xref (cross-reference), references to other TLN in Ham.
// (parallel), reference to Shn poems or plays aside from Ham.
analoguereference to a non-Shn work. If written before Ham., it may or may not be a source for Sh.
+ magenta underlined,identifies new material in the commentary note by magenta highlight and underscoring without attribution, verbatim or close paraphrase of a comment found in an earlier edition.
contra,indicates that the commentary opposes an earlier edition’s comment.
S&Asource and/or analogue
Sh.“Shakespeare” and all other spellings
Shn“Shakespearean” and all other spellings
siglacodes used for editions, often an abbreviation of the editor’s name, an abbreviation of the publisher or series name, the number in a series (Q2, Q3, etc.), or the year of publication (especially for variorum editions, v1821, v1877)
sig.signature, combinations of letters and numbers used instead of or in addition to page numbers in early texts, such as 4tos and folios; see recto and verso
SPspeech prefix, naming the speaker of what follows
(subst.)substantive(ly). A word found mainly in TNM, in the list of sigla that = Q2, discounting immaterial variants
TCCTrinity College Cambridge, England
TLNThrough-Line-Number(s) as in the Hinman First Folio published by Norton, used by permission
TNItextual note, immaterial; see forthcoming textual issues essay for parameters
TNMtextual note, material; see forthcoming textual issues essay for parameters
vverso, the overside of a leaf that has a signature number rather than (or in addition to) page number; see “r” = “recto,” “sig.”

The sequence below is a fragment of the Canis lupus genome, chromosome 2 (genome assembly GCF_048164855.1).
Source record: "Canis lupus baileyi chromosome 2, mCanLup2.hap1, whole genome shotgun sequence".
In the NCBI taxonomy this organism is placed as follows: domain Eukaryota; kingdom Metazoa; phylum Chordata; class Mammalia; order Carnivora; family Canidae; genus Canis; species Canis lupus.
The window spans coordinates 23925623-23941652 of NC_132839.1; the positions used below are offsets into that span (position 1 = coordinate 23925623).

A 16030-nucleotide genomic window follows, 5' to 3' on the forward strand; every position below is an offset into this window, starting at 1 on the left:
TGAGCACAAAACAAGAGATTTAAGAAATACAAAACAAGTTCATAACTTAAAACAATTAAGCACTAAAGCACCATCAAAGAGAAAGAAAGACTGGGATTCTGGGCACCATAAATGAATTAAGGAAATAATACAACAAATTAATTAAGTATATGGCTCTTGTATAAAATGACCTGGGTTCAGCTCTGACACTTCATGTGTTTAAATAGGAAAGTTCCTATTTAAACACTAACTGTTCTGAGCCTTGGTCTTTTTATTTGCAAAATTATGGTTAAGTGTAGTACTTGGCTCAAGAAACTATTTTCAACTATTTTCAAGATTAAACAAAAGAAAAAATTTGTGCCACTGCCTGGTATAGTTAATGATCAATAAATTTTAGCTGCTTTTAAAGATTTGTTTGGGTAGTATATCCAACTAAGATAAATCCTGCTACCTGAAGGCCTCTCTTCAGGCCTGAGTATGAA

242211Collier (ed. 1858): “See an able pamphlet (which we believe we are warranted in imputing to Mr. C. Soames) entitled ‘Hamlet: an Attempt to ascertain whether the Queen were accessory before the fact in the murder of her first Husband,' 1856, 8vo. The point has been contested with some warmth among the commentators, but we entirely concur in the views of the writer of this tract, as to the innocence of the Queen. He avails himself, with excellent judgment, of the new evidence derived from the 4to, 1603, not formerly in the hands of the editors of Shakespeare.”
2424-3113That . . . glowe] Seymour (1805, pp. 184-514
): <p.184> “The text, as here exhibited [see TNM], is preferable to that of the quarto, as it gives a stronger and more familiar sense. Both heaven and earth, says Ham- </p.184><p.185> let, are affected at the enormity of what you have done; the sun is inflamed with anger, and the earth, contemplating your unnatural crime, is sorrowful and sick, just as she would be at the approach of the general dissolution of the world.” </p.185>15
“=” An equal sign between the CN’s siglum and that of another writer means the two are exactly alike
Note: Generally the work named on the right of the equal sign is the latest that could have been used; often, however, the given work had used some prior ed. For example, mal = v1785 means that Malone might have used v1785 or any prior edition in the Johnson-Steevens family of editions that is the same as v1785 (e.g. v1773, v1778)